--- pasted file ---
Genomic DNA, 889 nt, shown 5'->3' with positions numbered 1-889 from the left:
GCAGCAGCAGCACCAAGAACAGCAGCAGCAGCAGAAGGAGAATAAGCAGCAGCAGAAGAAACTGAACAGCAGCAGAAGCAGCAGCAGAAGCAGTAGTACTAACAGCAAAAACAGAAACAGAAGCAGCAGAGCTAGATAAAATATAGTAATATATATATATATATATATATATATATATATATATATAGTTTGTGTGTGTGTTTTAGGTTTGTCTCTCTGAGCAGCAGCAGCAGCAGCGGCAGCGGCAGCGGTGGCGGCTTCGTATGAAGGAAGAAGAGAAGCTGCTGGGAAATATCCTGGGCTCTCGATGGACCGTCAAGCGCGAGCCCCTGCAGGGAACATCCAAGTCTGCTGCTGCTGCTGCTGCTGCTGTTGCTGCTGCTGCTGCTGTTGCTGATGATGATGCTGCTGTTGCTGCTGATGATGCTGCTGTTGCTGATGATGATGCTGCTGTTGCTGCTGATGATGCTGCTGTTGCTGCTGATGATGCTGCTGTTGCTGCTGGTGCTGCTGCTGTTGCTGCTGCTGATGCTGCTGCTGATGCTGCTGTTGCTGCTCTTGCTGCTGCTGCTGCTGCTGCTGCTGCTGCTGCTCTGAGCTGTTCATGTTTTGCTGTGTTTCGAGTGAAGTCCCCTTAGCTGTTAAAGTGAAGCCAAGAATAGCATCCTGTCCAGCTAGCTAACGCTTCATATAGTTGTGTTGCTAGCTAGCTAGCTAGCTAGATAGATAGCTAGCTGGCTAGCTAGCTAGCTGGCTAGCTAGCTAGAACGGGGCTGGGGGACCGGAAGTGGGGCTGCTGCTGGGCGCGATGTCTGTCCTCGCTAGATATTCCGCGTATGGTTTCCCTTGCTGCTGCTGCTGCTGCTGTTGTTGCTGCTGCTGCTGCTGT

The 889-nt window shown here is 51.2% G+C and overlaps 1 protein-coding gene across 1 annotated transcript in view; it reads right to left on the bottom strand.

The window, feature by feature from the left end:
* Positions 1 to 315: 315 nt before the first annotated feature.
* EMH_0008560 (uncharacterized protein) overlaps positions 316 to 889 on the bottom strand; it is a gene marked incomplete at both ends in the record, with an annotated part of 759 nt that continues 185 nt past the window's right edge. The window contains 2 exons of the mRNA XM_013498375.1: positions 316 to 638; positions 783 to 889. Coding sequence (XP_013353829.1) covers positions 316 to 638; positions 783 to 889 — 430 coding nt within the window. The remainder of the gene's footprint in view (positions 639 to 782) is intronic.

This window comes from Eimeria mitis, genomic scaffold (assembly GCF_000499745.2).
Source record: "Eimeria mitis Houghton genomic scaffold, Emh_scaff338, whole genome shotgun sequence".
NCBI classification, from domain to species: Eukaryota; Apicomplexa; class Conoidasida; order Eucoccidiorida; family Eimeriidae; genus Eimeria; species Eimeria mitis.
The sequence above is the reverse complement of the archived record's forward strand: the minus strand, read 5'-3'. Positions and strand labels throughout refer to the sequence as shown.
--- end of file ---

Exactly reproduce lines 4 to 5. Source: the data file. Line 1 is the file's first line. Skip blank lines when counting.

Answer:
The window, feature by feature from the left end:
* Positions 1 to 315: 315 nt before the first annotated feature.